Plenty of people will tell you they don’t care that much about winning, but there isn’t a single honest person on earth who will tell you he/she likes losing. The problem with losing is that you can’t undo it. You can’t go back and fix what you did wrong, even if you know exactly what it is. That leaves you to cope with the loss—you have to deal with it one way or another even if you try to pretend it didn’t happen.
What you do in response to a loss is what determines not only the meaning and value of that experience, but your future success. Losing or failing itself isn’t the end of the world. Yes, it’s horrible and you at least momentarily believe you’ll never recover, but it’s your choice to surrender to those feelings or to slap yourself in the face and take advantage of the opportunity to learn from it and improve.
What you do in response to a loss is what determines not only the meaning and value of that experience, but your future success.
When I talk about losing, I mean the whole range of bad competition or even training experiences. This could be anything from bombing out in competition to simply failing to reach the goals you set for yourself in your training cycle.
Here are your choices:
You can always quit whatever it is you’re doing. Move on with your life and don’t ever take a risk and put yourself in a vulnerable position again. Stay home, watch other athletes work hard and risk failure. Watch other athletes succeed. This is the simplest, easiest option. Just remember what Vince Lombardi said: Once you learn to quit, it becomes a habit
Now there is a case when quitting is a legitimate option: when you’re at the end of your career for reasons other than the loss in question. If you’re injured, old as dirt, unhappy with what you’re doing outside of losing this one time, quitting may make sense. This is called retiring. No one wants to retire on a loss, but circumstances may dictate that it’s the only reasonable option. Be smart about this decision, because if you retire prematurely and decide down the road it was a mistake, you just lost a lot of time you can’t get back, and the choice to return may not be available any longer.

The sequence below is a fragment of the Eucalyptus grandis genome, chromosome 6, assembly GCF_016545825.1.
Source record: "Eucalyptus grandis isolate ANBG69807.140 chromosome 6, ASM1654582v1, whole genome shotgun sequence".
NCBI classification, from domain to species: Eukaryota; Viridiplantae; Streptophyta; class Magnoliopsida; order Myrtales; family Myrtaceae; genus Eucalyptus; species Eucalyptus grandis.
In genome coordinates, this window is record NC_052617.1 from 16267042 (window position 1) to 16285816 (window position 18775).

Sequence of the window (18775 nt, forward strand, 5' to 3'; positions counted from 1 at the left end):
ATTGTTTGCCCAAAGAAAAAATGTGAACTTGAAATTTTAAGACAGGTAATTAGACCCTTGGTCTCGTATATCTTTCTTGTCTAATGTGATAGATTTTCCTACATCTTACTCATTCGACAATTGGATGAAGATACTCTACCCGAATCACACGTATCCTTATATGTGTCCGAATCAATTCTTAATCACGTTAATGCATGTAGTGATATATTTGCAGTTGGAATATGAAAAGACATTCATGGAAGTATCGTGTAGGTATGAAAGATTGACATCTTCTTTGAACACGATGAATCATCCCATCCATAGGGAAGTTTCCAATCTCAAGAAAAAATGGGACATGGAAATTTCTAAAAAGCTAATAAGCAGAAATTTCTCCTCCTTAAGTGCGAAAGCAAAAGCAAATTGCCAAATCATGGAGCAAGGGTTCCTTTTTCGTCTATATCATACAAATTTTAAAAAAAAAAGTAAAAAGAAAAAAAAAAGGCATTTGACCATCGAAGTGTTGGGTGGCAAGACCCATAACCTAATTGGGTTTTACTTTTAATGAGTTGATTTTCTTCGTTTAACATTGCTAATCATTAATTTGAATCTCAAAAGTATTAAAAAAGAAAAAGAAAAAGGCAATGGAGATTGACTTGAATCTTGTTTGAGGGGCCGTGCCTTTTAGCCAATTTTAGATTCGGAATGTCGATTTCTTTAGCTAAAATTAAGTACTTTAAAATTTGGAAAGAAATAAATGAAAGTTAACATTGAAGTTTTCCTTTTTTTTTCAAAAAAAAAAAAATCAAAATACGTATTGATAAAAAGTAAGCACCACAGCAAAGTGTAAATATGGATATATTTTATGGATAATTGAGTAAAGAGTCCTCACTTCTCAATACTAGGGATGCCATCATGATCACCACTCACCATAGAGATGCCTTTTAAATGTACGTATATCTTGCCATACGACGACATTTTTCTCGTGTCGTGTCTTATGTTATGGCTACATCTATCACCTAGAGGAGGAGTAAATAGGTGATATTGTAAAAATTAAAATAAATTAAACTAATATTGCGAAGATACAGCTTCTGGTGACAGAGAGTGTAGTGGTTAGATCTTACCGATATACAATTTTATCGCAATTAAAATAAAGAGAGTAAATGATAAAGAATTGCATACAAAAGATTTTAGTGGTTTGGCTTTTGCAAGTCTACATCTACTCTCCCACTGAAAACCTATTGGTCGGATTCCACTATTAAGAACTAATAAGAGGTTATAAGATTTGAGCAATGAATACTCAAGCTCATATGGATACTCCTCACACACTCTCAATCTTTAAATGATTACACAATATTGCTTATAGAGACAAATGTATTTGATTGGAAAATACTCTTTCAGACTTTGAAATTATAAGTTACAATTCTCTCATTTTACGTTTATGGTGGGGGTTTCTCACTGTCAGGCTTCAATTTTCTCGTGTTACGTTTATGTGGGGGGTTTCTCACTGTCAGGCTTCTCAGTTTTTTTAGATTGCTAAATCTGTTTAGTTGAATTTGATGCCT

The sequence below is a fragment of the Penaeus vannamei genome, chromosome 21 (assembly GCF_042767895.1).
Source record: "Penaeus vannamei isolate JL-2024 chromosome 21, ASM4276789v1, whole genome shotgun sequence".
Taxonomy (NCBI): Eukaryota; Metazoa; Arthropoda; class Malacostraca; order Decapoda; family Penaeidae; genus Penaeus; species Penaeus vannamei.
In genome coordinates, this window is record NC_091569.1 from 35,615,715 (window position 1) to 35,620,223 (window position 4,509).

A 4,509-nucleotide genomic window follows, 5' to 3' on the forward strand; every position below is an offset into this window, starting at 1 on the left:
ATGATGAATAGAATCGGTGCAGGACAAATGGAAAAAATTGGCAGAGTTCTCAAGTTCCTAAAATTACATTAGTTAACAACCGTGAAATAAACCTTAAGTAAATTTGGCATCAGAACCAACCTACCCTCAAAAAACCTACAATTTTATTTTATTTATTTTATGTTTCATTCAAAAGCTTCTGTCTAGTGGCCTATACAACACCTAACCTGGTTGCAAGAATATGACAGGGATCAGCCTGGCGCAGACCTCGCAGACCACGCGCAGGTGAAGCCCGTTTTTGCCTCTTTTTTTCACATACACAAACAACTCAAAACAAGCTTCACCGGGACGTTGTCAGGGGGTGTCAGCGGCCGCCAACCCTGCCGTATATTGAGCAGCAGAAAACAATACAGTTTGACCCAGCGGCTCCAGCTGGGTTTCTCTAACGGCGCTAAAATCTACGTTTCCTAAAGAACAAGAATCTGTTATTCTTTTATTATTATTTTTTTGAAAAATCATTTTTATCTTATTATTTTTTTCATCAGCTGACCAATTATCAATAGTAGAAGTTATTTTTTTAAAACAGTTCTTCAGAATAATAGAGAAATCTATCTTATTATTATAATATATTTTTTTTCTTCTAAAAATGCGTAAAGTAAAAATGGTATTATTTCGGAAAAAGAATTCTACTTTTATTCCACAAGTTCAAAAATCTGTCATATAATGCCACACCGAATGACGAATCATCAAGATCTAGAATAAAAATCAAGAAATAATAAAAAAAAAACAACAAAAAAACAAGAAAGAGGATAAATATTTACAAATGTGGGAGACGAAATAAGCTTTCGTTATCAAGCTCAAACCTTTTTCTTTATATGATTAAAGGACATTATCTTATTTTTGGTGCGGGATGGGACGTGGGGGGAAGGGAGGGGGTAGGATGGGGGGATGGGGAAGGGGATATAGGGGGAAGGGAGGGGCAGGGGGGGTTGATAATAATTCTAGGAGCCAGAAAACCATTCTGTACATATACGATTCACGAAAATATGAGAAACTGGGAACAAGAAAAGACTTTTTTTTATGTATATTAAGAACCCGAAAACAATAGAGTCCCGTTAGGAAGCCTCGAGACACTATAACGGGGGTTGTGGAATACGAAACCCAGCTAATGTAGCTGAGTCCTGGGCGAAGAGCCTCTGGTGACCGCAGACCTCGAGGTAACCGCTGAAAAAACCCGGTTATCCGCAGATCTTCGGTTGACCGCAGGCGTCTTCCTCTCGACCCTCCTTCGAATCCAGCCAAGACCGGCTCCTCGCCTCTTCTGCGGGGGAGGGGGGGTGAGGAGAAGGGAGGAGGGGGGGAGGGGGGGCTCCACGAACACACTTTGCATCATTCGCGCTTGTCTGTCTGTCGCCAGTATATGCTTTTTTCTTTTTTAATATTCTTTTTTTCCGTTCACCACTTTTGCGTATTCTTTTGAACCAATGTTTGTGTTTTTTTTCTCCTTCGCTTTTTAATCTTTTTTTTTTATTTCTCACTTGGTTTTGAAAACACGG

This is an enduring classic. For every one failure, most of us can imagine approximately infinity reasons why it wasn’t our fault, was someone else’s fault, was beyond our control, or endless combinations of fantastical elements that relieve us from the responsibility of having done something wrong or failed all on our own.
Of course, there will always be things legitimately outside our control that can influence outcomes. The questions to ask yourself before falling back on those is whether or not there was any way you could have better dealt with those things for a better outcome, and how blaming such things is going to help you improve in the future (hint: it’s not). The only smart course of action with regard to such circumstances is to evaluate how they affected you and formulate a plan to mitigate the negative effects the next time something similar happens (it likely will).
Learn & Get Better
If you’re not going to retire, there’s only one option that makes any sense: get over the initial emotional response, step back and evaluate the situation rationally, figure out what you did wrong, and determine how you’re going to prevent it from happening again in the future—how you’re going to use the experience to get better.
This process can be pretty simple, or it can be extremely complex and require a significant period of time and a lot of work to correct. If you bombed out at a meet because you cut weight poorly and felt like a strip of beef jerky in a singlet and couldn’t stand up with your cleans, it’s likely a pretty simple solution—change the way you cut weight, such as not being as heavy as close to competition day, and possibly using other methods of cutting and rehydrating.
If instead you bombed purely because of nerves—your entire training cycle was perfect, and you smoked all of your warm-up lifts, for example, and then missed all of your snatches anyway—you have some serious work to do, and it won’t be quick or easy.
Remember that champions aren’t athletes who never make mistakes or fail—they’re the ones who exploit their mistakes and failures by using them as chances to fix the chinks in their armor. In this way, they can continue to progress over time even with the occasional backward step.
Use your failure as motivation to improve, not as fuel to feed self-doubt. This is an active process—you will initially have to consciously recognize when you’re thinking negatively and force yourself to reframe things positively
. But the more consistently you do this, the more it will begin to happen naturally, and the more effective the process will be.
Get some perspective—step back and take a broad look at what you’ve done as a whole so you can see your loss in its proper scale. It’s one small piece of the overall experience and process. Don’t allow your emotions to convince you that it’s bigger and more significant than it really is.